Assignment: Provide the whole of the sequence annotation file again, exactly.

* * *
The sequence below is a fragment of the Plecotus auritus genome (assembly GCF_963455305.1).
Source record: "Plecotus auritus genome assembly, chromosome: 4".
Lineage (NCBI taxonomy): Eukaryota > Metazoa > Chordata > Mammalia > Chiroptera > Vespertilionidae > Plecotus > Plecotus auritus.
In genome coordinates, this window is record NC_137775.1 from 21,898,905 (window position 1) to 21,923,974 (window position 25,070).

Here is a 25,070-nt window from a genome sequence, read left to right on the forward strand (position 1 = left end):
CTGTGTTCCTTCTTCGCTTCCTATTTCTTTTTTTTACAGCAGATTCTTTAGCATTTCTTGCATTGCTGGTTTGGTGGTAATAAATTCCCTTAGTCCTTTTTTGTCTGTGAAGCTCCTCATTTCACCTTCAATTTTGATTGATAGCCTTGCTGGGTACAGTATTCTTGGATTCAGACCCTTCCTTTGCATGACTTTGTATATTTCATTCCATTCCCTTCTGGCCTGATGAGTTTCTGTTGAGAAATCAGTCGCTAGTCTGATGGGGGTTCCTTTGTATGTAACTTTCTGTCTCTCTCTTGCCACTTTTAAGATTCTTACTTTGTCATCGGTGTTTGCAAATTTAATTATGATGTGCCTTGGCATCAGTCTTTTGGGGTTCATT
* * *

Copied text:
The sequence below is a fragment of the Plecotus auritus genome (assembly GCF_963455305.1).
Source record: "Plecotus auritus genome assembly, chromosome: 4".
Lineage (NCBI taxonomy): Eukaryota > Metazoa > Chordata > Mammalia > Chiroptera > Vespertilionidae > Plecotus > Plecotus auritus.
In genome coordinates, this window is record NC_137775.1 from 21,898,905 (window position 1) to 21,923,974 (window position 25,070).

Here is a 25,070-nt window from a genome sequence, read left to right on the forward strand (position 1 = left end):
CTGTGTTCCTTCTTCGCTTCCTATTTCTTTTTTTTACAGCAGATTCTTTAGCATTTCTTGCATTGCTGGTTTGGTGGTAATAAATTCCCTTAGTCCTTTTTTGTCTGTGAAGCTCCTCATTTCACCTTCAATTTTGATTGATAGCCTTGCTGGGTACAGTATTCTTGGATTCAGACCCTTCCTTTGCATGACTTTGTATATTTCATTCCATTCCCTTCTGGCCTGATGAGTTTCTGTTGAGAAATCAGTCGCTAGTCTGATGGGGGTTCCTTTGTATGTAACTTTCTGTCTCTCTCTTGCCACTTTTAAGATTCTTACTTTGTCATCGGTGTTTGCAAATTTAATTATGATGTGCCTTGGCATCAGTCTTTTGGGGTTCATT